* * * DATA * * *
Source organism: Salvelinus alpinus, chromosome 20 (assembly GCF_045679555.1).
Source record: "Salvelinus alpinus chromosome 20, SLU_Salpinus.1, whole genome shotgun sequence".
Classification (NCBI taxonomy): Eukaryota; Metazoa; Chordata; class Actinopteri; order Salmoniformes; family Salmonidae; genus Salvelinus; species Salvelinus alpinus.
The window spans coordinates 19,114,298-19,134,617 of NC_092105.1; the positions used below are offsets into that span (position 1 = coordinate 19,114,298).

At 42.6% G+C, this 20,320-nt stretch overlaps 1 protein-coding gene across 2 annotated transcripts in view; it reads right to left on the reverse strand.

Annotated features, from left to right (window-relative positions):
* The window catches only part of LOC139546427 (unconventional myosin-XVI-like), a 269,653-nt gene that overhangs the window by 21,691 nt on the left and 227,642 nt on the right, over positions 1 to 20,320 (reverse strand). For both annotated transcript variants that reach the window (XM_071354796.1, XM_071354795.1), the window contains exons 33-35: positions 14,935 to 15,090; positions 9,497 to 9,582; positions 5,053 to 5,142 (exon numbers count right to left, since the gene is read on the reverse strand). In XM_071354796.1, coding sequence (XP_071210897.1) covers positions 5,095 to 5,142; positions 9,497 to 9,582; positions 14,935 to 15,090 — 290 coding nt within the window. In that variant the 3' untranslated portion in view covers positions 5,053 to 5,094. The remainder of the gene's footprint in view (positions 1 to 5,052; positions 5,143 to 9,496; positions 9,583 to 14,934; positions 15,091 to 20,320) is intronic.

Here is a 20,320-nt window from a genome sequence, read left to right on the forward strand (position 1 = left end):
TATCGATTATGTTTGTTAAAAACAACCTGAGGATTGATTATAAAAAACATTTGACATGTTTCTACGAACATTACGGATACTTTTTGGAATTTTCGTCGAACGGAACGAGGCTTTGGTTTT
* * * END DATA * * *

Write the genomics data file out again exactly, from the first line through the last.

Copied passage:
Source organism: Salvelinus alpinus, chromosome 20 (assembly GCF_045679555.1).
Source record: "Salvelinus alpinus chromosome 20, SLU_Salpinus.1, whole genome shotgun sequence".
Classification (NCBI taxonomy): Eukaryota; Metazoa; Chordata; class Actinopteri; order Salmoniformes; family Salmonidae; genus Salvelinus; species Salvelinus alpinus.
The window spans coordinates 19,114,298-19,134,617 of NC_092105.1; the positions used below are offsets into that span (position 1 = coordinate 19,114,298).

At 42.6% G+C, this 20,320-nt stretch overlaps 1 protein-coding gene across 2 annotated transcripts in view; it reads right to left on the reverse strand.

Annotated features, from left to right (window-relative positions):
* The window catches only part of LOC139546427 (unconventional myosin-XVI-like), a 269,653-nt gene that overhangs the window by 21,691 nt on the left and 227,642 nt on the right, over positions 1 to 20,320 (reverse strand). For both annotated transcript variants that reach the window (XM_071354796.1, XM_071354795.1), the window contains exons 33-35: positions 14,935 to 15,090; positions 9,497 to 9,582; positions 5,053 to 5,142 (exon numbers count right to left, since the gene is read on the reverse strand). In XM_071354796.1, coding sequence (XP_071210897.1) covers positions 5,095 to 5,142; positions 9,497 to 9,582; positions 14,935 to 15,090 — 290 coding nt within the window. In that variant the 3' untranslated portion in view covers positions 5,053 to 5,094. The remainder of the gene's footprint in view (positions 1 to 5,052; positions 5,143 to 9,496; positions 9,583 to 14,934; positions 15,091 to 20,320) is intronic.

Here is a 20,320-nt window from a genome sequence, read left to right on the forward strand (position 1 = left end):
TATCGATTATGTTTGTTAAAAACAACCTGAGGATTGATTATAAAAAACATTTGACATGTTTCTACGAACATTACGGATACTTTTTGGAATTTTCGTCGAACGGAACGAGGCTTTGGTTTT